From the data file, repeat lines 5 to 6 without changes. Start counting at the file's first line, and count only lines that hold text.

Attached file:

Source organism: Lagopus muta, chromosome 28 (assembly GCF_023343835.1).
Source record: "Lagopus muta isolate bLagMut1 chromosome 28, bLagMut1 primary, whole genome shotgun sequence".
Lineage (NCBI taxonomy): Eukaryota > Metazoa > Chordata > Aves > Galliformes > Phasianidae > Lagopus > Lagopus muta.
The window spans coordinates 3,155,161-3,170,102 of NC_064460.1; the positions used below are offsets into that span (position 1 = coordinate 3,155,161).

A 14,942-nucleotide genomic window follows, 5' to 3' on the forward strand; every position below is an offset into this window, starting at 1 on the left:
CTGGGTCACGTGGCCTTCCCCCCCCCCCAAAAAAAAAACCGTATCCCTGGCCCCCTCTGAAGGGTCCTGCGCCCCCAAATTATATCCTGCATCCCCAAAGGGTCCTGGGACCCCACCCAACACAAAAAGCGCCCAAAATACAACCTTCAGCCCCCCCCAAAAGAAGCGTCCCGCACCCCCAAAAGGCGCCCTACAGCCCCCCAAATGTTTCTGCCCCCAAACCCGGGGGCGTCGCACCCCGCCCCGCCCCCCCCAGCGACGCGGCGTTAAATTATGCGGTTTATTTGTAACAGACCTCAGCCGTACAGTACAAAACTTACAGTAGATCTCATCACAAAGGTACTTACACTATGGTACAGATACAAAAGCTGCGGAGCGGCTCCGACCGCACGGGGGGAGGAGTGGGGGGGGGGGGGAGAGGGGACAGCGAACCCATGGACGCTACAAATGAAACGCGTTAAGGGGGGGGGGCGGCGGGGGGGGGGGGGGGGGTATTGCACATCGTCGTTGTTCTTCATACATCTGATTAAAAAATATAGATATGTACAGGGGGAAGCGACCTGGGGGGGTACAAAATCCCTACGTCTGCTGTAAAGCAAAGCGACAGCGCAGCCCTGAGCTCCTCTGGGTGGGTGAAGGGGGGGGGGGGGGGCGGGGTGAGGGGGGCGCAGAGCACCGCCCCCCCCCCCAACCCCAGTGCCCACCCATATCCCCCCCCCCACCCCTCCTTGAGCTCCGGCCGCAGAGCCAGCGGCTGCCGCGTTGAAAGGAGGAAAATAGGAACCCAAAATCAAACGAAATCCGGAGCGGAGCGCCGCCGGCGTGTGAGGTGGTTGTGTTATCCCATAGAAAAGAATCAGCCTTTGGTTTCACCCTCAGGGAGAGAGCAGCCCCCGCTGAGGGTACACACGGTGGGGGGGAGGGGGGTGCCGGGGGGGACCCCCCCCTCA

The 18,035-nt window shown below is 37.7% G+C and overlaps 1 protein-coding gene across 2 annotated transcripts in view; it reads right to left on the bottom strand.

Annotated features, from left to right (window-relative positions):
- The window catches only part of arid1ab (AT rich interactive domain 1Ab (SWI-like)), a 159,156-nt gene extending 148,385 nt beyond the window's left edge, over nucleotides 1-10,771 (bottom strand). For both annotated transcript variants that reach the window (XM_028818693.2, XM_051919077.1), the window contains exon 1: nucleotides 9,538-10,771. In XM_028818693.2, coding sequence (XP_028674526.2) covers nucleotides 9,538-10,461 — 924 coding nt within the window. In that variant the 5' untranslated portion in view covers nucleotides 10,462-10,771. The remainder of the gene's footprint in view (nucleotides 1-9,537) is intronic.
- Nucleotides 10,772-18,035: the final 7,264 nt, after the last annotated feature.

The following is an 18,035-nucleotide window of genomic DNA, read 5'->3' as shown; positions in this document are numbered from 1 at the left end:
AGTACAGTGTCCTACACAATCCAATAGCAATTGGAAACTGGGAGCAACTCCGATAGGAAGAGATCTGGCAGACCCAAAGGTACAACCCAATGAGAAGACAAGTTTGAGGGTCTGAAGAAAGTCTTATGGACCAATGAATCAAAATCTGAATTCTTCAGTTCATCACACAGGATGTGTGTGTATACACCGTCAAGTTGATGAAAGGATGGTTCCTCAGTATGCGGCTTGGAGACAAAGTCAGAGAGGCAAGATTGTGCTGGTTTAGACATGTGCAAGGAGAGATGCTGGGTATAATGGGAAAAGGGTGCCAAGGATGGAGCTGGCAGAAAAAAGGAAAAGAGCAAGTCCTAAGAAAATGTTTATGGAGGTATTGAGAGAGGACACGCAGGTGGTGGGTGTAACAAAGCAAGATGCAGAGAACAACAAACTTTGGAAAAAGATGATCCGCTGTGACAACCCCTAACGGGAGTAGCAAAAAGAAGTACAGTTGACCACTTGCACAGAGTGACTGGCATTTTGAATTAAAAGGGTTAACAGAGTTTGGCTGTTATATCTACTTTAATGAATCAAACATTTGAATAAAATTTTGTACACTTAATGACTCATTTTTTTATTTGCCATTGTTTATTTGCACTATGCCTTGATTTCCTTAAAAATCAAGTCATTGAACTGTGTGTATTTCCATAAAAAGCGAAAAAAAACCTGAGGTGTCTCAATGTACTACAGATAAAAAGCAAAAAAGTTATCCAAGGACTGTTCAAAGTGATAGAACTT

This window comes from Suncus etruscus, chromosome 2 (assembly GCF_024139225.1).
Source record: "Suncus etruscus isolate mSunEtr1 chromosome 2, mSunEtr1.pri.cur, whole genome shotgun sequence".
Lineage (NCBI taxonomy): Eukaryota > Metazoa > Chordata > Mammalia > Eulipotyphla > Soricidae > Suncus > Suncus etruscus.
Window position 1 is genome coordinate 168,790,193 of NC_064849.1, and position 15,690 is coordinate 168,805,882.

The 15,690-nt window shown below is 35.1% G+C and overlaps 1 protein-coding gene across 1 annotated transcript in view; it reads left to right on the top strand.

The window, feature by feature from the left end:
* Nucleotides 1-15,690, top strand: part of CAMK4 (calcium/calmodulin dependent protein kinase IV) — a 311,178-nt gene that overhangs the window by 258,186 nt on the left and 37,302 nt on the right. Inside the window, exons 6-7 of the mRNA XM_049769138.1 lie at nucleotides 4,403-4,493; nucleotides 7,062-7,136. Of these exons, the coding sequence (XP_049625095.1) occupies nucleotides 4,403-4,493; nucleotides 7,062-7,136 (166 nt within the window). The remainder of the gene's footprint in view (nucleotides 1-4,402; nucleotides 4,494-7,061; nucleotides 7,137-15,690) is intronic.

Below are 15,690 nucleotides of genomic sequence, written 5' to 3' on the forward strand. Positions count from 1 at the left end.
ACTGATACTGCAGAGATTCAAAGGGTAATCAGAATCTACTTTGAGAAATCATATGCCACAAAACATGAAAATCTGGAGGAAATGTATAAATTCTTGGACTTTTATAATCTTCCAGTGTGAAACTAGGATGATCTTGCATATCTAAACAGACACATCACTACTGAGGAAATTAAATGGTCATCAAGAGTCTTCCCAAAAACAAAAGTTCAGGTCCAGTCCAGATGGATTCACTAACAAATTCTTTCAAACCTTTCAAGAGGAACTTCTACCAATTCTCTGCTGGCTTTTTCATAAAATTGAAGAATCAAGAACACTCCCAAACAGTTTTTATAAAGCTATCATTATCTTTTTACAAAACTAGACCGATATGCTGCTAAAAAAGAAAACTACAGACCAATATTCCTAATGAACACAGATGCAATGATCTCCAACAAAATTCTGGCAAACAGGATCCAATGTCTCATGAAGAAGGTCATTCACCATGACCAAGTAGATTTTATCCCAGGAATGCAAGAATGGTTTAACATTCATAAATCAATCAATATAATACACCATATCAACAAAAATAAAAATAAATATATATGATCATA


A 14,942-nucleotide genomic window follows, 5' to 3' on the forward strand; every position below is an offset into this window, starting at 1 on the left:
CTGGGTCACGTGGCCTTCCCCCCCCCCCAAAAAAAAAACCGTATCCCTGGCCCCCTCTGAAGGGTCCTGCGCCCCCAAATTATATCCTGCATCCCCAAAGGGTCCTGGGACCCCACCCAACACAAAAAGCGCCCAAAATACAACCTTCAGCCCCCCCCAAAAGAAGCGTCCCGCACCCCCAAAAGGCGCCCTACAGCCCCCCAAATGTTTCTGCCCCCAAACCCGGGGGCGTCGCACCCCGCCCCGCCCCCCCCAGCGACGCGGCGTTAAATTATGCGGTTTATTTGTAACAGACCTCAGCCGTACAGTACAAAACTTACAGTAGATCTCATCACAAAGGTACTTACACTATGGTACAGATACAAAAGCTGCGGAGCGGCTCCGACCGCACGGGGGGAGGAGTGGGGGGGGGGGGGAGAGGGGACAGCGAACCCATGGACGCTACAAATGAAACGCGTTAAGGGGGGGGGGCGGCGGGGGGGGGGGGGGGGGTATTGCACATCGTCGTTGTTCTTCATACATCTGATTAAAAAATATAGATATGTACAGGGGGAAGCGACCTGGGGGGGTACAAAATCCCTACGTCTGCTGTAAAGCAAAGCGACAGCGCAGCCCTGAGCTCCTCTGGGTGGGTGAAGGGGGGGGGGGGGGGCGGGGTGAGGGGGGCGCAGAGCACCGCCCCCCCCCCCAACCCCAGTGCCCACCCATATCCCCCCCCCCACCCCTCCTTGAGCTCCGGCCGCAGAGCCAGCGGCTGCCGCGTTGAAAGGAGGAAAATAGGAACCCAAAATCAAACGAAATCCGGAGCGGAGCGCCGCCGGCGTGTGAGGTGGTTGTGTTATCCCATAGAAAAGAATCAGCCTTTGGTTTCACCCTCAGGGAGAGAGCAGCCCCCGCTGAGGGTACACACGGTGGGGGGGAGGGGGGTGCCGGGGGGGACCCCCCCCTCA